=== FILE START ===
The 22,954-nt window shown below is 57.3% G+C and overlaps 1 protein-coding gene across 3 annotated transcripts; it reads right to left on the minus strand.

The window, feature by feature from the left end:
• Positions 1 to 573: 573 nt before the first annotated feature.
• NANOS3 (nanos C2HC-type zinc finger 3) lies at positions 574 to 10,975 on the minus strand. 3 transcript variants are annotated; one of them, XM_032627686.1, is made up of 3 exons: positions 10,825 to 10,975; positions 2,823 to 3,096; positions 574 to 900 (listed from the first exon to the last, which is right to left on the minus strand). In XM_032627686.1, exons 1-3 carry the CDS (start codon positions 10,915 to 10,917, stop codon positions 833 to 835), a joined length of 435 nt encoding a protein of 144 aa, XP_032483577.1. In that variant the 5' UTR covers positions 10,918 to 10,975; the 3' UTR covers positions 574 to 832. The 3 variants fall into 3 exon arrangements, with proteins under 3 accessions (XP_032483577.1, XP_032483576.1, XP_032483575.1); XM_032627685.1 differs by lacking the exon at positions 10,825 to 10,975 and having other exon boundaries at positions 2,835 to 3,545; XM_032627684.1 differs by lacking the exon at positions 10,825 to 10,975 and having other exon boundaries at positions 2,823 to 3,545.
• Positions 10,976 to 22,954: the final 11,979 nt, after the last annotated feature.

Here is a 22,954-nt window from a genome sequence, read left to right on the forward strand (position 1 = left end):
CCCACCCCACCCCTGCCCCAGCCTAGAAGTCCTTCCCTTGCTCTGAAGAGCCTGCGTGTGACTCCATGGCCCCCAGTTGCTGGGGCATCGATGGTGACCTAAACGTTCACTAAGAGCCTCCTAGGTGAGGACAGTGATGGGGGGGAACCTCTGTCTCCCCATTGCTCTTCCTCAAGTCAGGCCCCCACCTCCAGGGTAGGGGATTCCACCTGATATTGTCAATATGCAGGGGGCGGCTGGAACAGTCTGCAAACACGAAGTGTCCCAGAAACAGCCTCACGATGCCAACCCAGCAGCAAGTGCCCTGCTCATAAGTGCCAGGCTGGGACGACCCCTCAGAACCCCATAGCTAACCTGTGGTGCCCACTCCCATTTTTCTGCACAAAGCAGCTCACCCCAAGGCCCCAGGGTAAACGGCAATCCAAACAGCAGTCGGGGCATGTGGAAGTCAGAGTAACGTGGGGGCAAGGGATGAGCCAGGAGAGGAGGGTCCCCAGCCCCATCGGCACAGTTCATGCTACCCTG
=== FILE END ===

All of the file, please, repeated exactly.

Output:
The 22,954-nt window shown below is 57.3% G+C and overlaps 1 protein-coding gene across 3 annotated transcripts; it reads right to left on the minus strand.

The window, feature by feature from the left end:
• Positions 1 to 573: 573 nt before the first annotated feature.
• NANOS3 (nanos C2HC-type zinc finger 3) lies at positions 574 to 10,975 on the minus strand. 3 transcript variants are annotated; one of them, XM_032627686.1, is made up of 3 exons: positions 10,825 to 10,975; positions 2,823 to 3,096; positions 574 to 900 (listed from the first exon to the last, which is right to left on the minus strand). In XM_032627686.1, exons 1-3 carry the CDS (start codon positions 10,915 to 10,917, stop codon positions 833 to 835), a joined length of 435 nt encoding a protein of 144 aa, XP_032483577.1. In that variant the 5' UTR covers positions 10,918 to 10,975; the 3' UTR covers positions 574 to 832. The 3 variants fall into 3 exon arrangements, with proteins under 3 accessions (XP_032483577.1, XP_032483576.1, XP_032483575.1); XM_032627685.1 differs by lacking the exon at positions 10,825 to 10,975 and having other exon boundaries at positions 2,835 to 3,545; XM_032627684.1 differs by lacking the exon at positions 10,825 to 10,975 and having other exon boundaries at positions 2,823 to 3,545.
• Positions 10,976 to 22,954: the final 11,979 nt, after the last annotated feature.

Here is a 22,954-nt window from a genome sequence, read left to right on the forward strand (position 1 = left end):
CCCACCCCACCCCTGCCCCAGCCTAGAAGTCCTTCCCTTGCTCTGAAGAGCCTGCGTGTGACTCCATGGCCCCCAGTTGCTGGGGCATCGATGGTGACCTAAACGTTCACTAAGAGCCTCCTAGGTGAGGACAGTGATGGGGGGGAACCTCTGTCTCCCCATTGCTCTTCCTCAAGTCAGGCCCCCACCTCCAGGGTAGGGGATTCCACCTGATATTGTCAATATGCAGGGGGCGGCTGGAACAGTCTGCAAACACGAAGTGTCCCAGAAACAGCCTCACGATGCCAACCCAGCAGCAAGTGCCCTGCTCATAAGTGCCAGGCTGGGACGACCCCTCAGAACCCCATAGCTAACCTGTGGTGCCCACTCCCATTTTTCTGCACAAAGCAGCTCACCCCAAGGCCCCAGGGTAAACGGCAATCCAAACAGCAGTCGGGGCATGTGGAAGTCAGAGTAACGTGGGGGCAAGGGATGAGCCAGGAGAGGAGGGTCCCCAGCCCCATCGGCACAGTTCATGCTACCCTG